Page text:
Caregiving is problem-solving. That’s not all it is, of course, but threading through the love and patience and vigilance, through anticipating needs and interpreting body language and calming fears and answering questions—threading like a thick red cord through the tapestry of every day, is the caregiver’s need to be a problem solver.
We solve one and another pops up.
If only the sweet moments could be so plentiful. But they appear without warning and we know they won’t last; Alzheimer’s won’t let them. So we have to be watchful. Ready to see them and savor them and remember them.
Summer is finally past. The breeze is stronger, dryer, cooler. Autumn in Texas is subtle, and usually fleeting. But even the air inside the house reflects the change. Maybe that’s why Mom’s been sleeping a little later these days.
I took an extra hour at home this morning. As the daughter of a cleaning-dusting-polishing mother and a raking-cultivating-gardening father, I should have been torn between the undone chores inside and the ragged lawn outside. But it was no contest. Lured by the sun and wind playing across the piles of leaves swirling on my patio, I grabbed my jacket and the keys to the garden shed and, with scarcely a glance at the nine panes of dirty glass it thrust in my face, exited the back door.
The multicolored Texas stone of the patio is invisible beneath a layer of multicolored Texas leaves—dark brown, medium brown, light brown, golden brown, with a few orange and a couple of red thrown in for accent. The thin metal strips of the rake scratch across the rock and overhead a squirrel barks from a tree still raining leaves. Warm fingers of sunshine massage my back and I inhale a breeze scented with green, spring green.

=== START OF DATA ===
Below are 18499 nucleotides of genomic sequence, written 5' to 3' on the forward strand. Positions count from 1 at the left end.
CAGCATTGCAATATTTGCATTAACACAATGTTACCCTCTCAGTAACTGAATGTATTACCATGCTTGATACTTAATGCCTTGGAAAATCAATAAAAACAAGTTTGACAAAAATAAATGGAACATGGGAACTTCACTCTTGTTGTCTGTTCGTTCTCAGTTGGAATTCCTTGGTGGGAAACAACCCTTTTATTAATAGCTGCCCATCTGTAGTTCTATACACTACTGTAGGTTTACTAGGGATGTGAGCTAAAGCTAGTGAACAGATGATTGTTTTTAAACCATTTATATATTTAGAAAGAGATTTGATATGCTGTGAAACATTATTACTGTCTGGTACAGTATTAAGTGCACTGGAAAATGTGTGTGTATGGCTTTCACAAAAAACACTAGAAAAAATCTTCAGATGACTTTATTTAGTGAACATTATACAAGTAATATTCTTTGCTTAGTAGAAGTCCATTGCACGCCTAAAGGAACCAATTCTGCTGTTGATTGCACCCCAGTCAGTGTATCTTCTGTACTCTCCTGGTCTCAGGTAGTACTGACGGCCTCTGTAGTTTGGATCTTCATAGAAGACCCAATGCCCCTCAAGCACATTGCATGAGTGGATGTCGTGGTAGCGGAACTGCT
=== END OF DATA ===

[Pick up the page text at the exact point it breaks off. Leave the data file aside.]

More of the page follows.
Green? Spring green? No, couldn’t be. But yes. Spring green. Finally it registers – basil. The air is full of the scent of basil.
I harvested leaves from my potted basil all summer. A month ago, my husband carried the plant inside, to a spot in the garage where it can wait out the winter in relative warmth. But at my feet, in the cracks of the patio, are dozens of tiny basil plants, barely rising above the surface of the rocks. Seeing them, I begin to understand. Seeds fallen in the summer heat, sleeping under a blanket of autumn leaves, have been awakened by early fall rains. Now, though their season is over, everything inside them whispers Grow, grow, grow. So they do what they were made to do. They grow. Never mind that there’s little time for the plants to get tall and strong. Never mind that cold will come and growing will become dying. For now, for this day, this moment, the plants will grow.
I rake around them gently, smiling at the Lord’s loving message to me. Leaves will continue to fall; problems will appear every day. I’ll have to rake and solve, rake and solve. But if I look, I’ll find joy amid trouble. The sweet moments will come and though they may pass quickly, their memory will linger, like the scent of basil.
Thank You, Lord, for allowing me to serve. Open my eyes to the beauty in the work and the joy in the caring. Keep me watchful for the miracles of Your love.
“Though the fig tree may not blossom, nor fruit be on the vines…Yet I will rejoice in the Lord, I will joy in the God of my salvation.” (Habakkuk 3:17,18 NKJV)